I’ve always been an enthusiastic member of the Tinder bandwagon, and I’ve always been vocal about it—the good, the bad, and yes, the ugly. In this storyline in my mind, we would bond over And this one time, it worked.
I even made sure to include the fact that I was sober in my bio, thinking it would keep anyone from messaging me and asking me to grab a drink. Out of the bazillion people using Tinder, I found ONE other sober person (one who was open about it, at least). Long story short, he went back to using, dropping me in the process, and I faced a long road of nursing a shattered heart, knowing that finding another sober person on Tinder was a long shot. Then I met my current boyfriend, and even though he isn’t sober, all is right with the world again.
Recovery is a time for self-care and reflection, establishing structure and controlling urges.
Most weeks, Saturday nights are spent at 12 step meetings.
I’ll admit, I was also thinking that maybe it would inspire a young, sober guy to message me.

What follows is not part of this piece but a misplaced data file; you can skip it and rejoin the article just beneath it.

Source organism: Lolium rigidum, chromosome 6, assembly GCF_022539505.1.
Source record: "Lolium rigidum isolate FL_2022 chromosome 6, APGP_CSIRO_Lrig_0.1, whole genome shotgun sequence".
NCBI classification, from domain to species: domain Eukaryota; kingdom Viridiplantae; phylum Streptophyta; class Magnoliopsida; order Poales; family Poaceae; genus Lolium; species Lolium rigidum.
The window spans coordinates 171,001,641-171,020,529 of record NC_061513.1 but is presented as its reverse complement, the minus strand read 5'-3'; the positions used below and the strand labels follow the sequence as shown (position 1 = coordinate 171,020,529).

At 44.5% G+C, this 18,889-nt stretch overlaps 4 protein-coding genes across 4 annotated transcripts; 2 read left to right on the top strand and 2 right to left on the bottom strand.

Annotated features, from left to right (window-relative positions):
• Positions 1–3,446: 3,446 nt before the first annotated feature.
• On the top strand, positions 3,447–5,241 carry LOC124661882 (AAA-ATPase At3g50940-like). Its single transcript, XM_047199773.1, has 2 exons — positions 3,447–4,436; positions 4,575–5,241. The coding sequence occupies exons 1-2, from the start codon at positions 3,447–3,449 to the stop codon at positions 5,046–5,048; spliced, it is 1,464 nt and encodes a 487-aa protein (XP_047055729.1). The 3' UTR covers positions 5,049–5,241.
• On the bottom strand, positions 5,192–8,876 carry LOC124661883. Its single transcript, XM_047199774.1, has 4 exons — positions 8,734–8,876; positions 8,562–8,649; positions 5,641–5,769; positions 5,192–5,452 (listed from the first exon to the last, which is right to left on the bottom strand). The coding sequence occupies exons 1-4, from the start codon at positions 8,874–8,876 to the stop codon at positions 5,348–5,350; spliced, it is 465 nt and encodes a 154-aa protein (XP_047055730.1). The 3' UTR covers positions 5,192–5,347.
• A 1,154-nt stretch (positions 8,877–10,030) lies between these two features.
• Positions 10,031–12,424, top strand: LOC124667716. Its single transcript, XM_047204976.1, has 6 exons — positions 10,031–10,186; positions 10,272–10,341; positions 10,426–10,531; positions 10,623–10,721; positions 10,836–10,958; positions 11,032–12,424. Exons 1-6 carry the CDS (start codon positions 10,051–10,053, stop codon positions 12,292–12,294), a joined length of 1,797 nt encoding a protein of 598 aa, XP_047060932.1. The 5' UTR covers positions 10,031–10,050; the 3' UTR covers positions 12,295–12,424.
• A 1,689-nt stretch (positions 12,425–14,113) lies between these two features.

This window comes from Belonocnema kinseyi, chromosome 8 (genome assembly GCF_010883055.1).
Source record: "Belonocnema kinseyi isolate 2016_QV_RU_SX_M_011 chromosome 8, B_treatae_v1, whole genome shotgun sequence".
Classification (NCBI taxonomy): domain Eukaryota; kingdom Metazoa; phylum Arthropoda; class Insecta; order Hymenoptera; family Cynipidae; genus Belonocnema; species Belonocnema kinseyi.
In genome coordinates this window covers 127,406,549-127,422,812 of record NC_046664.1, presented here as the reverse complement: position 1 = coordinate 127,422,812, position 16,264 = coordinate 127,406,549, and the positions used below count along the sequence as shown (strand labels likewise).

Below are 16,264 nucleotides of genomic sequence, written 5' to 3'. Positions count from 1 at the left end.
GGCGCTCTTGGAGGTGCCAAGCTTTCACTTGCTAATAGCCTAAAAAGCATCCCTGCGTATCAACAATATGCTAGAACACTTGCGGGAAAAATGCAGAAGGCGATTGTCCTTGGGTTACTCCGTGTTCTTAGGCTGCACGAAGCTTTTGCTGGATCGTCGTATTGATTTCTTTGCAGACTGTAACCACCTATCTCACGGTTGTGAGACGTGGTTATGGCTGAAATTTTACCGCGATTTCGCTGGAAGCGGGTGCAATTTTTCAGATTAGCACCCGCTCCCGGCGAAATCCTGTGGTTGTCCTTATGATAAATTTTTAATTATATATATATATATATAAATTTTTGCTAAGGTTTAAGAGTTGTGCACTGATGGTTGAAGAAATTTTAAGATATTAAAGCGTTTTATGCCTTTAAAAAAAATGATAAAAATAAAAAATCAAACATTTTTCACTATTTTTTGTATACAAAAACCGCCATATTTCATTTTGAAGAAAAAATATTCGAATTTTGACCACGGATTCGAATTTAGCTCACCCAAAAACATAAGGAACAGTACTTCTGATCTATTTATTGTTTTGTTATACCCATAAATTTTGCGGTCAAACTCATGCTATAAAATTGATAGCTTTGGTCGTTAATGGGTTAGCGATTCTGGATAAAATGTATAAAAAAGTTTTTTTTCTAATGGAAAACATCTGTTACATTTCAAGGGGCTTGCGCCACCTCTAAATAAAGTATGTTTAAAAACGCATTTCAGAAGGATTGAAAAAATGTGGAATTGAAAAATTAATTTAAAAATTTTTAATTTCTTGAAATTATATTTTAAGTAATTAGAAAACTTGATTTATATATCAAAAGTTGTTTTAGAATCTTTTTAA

We went to an AA meeting on our first date, went on to have a few more dates, and texted and spoke on the phone constantly. But, I’d be lying if I said it hasn’t crossed my mind that a Tinder for the sober community would be a brilliant idea—not necessarily for dating, just for the sake of meeting new people like myself.
Facing uncharted dating territory without your usual liquid courage can increase your risk for relapse.
You might make up excuses as to why you aren’t drinking (i.e.
Christian Mingle matches up people for whom faith is a central part of their lives.
To be clear, no professional would ever recommend dating in early recovery.
But, we have to be realistic and look at cases individually.
Although Sexy and Sober Singles is just getting off the ground now, they both have high hopes that the site—the first of its kind—will flourish.
“Everybody should be connected in one way or another," Kole tells .